Sometimes, people are just careless about what they write or say. “Everybody else said it. It must be true.” Other times, people tell fake stories on purpose to cause confusion. That can be propaganda, in which a group tries to change how others think by making up facts. Sometimes it’s “trolling” – saying something ridiculous just to get attention. Unfortunately, a lot of times people don’t check their sources before they forward e-mail or share a story. That can scare a lot of people, or get someone in real trouble or even hurt.
Smart digital citizens learn how to analyze media and news. For example, you know that advertisements are supposed to make you want to buy something. Does that include lawyers, or medicines that are on TV? Is a “troll” news article on Facebook trying to confuse you on purpose? Any time you see something that sounds too good to be true, or seems silly or scary, ask yourself these questions:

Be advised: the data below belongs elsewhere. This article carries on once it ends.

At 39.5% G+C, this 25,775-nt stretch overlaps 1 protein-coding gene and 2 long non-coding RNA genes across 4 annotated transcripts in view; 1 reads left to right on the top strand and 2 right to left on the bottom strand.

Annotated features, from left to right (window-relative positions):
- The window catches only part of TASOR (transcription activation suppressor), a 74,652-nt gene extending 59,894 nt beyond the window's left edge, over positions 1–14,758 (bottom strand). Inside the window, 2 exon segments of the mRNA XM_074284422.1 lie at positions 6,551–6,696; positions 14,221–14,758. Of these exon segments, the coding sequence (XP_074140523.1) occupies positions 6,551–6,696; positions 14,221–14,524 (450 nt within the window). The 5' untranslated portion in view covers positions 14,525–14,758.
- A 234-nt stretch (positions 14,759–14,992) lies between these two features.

- Is the title written like a question?
- Is the title typed in ALL CAPS or with lots of exclamation marks?
- Does the identical story appear on several sites?
- Does the story have links that don’t connect to more information on the subject?
- Can you find more information about this topic by using a different search engine?
- Is there an “about” page that lists an author and contact information?
You can also search for the story on a site like Snopes.com that lists Internet hoaxes. And of course, your school/public library and media specialist can help you find true information. What do you think? Has there been a news story that scared you, or made you angry, that you think might be fake?